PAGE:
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What's up with marijuana still being illegal in the US? - Page 5

post #161 of 219
[quote]Originally posted by thuh Freak:
<strong>

where the fvck can i get mary j over the counter (thats what you meant by OTC, right?)? certainly not in nyc/ny-state. i would definitely consider moving there to such a place. i thot in states where medicinal marijuana is legal (which isn't everywhere, only like 10 states) you had to have a prescription.</strong><hr></blockquote>

I'm pretty sure several pharmaceutical companies have a product with non-trivial amounts of THC, the active chemical in marijuana.
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post #162 of 219
[quote]Originally posted by Eugene:
<strong>I'm pretty sure several pharmaceutical companies have a product with non-trivial amounts of THC, the active chemical in marijuana.</strong><hr></blockquote>

do you know which company(ies)? or the name of the product(s)? (by the way, Delta-9 Tetrahydrocannabinol (Delta9-THC, or sometimes D-THC) is the main pshychoactive ingredient, Tetrahydrocannabinol (THC) is how it is stored in the body.)

i'm pretty sure that you are wrong about this though, because the federal government still classifies marijuana as a schedule I drug, and therefore cannot be produced and/or sold legally. there is a push to make it a schedule II, but it hasn't yet been successful. and, after reading a bit, it seems that doctors can actually lose their license if they prescribe marij, so i was wrong about that part. doctor's can recommend its use though.

[ 08-22-2002: Message edited by: thuh Freak ]</p>
post #163 of 219
bump (i'd like to see this thread kept)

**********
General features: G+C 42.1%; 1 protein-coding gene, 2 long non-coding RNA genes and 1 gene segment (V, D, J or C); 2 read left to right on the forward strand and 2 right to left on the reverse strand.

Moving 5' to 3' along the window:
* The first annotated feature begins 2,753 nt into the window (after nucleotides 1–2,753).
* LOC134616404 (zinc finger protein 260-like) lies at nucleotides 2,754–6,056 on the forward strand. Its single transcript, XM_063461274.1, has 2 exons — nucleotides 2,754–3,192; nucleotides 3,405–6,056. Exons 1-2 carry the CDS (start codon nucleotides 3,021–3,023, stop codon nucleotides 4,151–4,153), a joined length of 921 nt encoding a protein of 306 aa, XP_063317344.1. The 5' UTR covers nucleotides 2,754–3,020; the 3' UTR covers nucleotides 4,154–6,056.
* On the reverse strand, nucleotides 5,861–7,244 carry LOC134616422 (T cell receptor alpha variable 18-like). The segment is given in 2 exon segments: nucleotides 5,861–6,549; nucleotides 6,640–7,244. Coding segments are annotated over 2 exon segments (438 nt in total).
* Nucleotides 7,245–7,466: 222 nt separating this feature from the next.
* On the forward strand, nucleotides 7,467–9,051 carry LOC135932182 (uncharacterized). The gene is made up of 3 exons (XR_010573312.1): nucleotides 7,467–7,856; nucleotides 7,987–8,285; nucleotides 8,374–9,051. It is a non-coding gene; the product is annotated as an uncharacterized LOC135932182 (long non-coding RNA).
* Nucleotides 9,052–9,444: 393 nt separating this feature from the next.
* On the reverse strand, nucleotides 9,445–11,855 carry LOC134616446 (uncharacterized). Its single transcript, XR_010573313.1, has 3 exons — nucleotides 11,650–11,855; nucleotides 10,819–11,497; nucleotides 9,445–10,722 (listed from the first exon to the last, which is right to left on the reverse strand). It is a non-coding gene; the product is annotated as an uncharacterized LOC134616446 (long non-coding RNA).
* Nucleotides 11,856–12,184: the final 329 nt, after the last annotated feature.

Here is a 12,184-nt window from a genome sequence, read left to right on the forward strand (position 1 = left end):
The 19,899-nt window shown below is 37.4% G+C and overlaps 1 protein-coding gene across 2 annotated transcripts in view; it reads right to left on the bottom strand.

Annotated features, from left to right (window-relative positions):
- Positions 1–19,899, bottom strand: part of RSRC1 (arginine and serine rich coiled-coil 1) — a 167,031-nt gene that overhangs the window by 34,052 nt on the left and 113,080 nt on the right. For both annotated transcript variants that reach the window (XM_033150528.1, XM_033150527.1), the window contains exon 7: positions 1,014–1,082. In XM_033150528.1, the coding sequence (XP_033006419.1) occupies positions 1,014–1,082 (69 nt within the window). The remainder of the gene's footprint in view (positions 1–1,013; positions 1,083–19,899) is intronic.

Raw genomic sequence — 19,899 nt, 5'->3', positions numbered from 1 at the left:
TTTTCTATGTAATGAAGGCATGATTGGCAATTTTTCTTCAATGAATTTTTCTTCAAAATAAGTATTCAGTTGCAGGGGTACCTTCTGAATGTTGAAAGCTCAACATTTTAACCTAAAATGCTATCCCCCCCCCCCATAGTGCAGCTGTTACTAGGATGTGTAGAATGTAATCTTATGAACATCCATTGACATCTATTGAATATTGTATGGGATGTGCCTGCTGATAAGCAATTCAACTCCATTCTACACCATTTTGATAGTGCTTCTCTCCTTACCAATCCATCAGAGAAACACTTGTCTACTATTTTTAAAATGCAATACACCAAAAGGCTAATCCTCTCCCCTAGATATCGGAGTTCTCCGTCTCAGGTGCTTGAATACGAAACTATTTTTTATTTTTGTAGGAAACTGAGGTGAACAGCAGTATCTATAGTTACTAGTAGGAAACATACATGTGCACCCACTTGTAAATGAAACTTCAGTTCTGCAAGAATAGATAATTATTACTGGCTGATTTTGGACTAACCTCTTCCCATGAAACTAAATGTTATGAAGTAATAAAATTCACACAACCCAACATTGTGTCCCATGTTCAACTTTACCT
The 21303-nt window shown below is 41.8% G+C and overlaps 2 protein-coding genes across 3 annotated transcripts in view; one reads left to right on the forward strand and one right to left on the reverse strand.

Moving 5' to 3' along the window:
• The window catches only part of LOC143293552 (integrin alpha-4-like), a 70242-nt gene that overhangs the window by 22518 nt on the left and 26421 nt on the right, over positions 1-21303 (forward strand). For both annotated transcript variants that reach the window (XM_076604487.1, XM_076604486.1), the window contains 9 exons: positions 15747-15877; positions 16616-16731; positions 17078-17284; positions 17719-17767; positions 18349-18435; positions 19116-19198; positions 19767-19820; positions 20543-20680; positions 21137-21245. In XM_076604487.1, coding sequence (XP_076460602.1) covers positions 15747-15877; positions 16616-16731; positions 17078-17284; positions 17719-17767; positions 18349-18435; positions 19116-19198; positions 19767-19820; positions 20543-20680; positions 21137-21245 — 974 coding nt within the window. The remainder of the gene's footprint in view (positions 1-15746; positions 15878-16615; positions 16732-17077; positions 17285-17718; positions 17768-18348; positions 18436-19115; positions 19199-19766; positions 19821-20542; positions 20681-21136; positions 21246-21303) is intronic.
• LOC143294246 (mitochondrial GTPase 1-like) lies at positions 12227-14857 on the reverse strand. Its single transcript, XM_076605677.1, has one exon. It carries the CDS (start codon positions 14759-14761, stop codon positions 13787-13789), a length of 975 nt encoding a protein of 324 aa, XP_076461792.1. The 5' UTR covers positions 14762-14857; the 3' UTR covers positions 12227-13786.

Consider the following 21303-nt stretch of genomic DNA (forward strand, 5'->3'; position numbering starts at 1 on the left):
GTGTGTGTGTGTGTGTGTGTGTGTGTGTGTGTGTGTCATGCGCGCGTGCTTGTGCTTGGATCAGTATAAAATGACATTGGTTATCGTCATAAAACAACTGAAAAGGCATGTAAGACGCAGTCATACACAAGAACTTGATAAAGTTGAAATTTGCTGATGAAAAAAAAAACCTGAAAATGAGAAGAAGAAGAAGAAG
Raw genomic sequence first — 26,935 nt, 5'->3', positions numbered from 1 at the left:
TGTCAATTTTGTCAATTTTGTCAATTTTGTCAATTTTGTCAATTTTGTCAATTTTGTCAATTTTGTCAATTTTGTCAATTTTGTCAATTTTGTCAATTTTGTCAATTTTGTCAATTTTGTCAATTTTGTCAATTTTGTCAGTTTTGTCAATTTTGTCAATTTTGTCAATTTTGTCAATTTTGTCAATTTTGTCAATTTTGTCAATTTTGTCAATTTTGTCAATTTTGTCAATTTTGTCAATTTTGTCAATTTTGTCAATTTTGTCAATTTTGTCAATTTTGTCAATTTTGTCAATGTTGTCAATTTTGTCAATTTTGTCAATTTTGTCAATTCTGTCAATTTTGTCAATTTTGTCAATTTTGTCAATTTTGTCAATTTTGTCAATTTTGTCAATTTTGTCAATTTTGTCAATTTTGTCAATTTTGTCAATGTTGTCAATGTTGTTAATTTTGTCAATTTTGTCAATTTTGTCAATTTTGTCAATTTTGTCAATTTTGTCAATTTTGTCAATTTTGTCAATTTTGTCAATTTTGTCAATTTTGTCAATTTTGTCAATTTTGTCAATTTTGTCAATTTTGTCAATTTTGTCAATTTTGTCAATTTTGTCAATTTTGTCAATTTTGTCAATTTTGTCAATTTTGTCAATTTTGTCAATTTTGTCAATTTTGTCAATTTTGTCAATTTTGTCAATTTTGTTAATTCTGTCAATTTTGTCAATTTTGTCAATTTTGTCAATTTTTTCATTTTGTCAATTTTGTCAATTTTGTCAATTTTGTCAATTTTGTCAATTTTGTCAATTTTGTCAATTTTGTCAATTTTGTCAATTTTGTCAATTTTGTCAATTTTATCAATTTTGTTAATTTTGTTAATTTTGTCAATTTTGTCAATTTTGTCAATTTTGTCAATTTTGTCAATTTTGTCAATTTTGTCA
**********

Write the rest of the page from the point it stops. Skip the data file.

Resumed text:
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post #164 of 219
[quote]Originally posted by Paul:
<strong>bump (i'd like to see this thread kept)</strong><hr></blockquote>

i wouldn't mind it living on as well.

viva la marijuana.
post #165 of 219
kill it and hopefully these pot-heads will go away too.
post #166 of 219
[quote]Originally posted by ShawnPatrickJoyce:
<strong>kill it and hopefully these pot-heads will go away too.</strong><hr></blockquote>

you can't git red of me that easily, nazi.
post #167 of 219
I may have said this early in the history of this thread.

But I am still shocked whenever I think tht people actually spend time in jail for Marijuana . . . what stupidity . . .what wrong-headed misguided unnecessary etc.....etc....
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post #168 of 219
[quote]Originally posted by ShawnPatrickJoyce:
<strong>kill it and hopefully these pot-heads will go away too.</strong><hr></blockquote>

I'm not a pot-head...

I just think it should be legal...

hey.. arn't you a liberal?
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post #169 of 219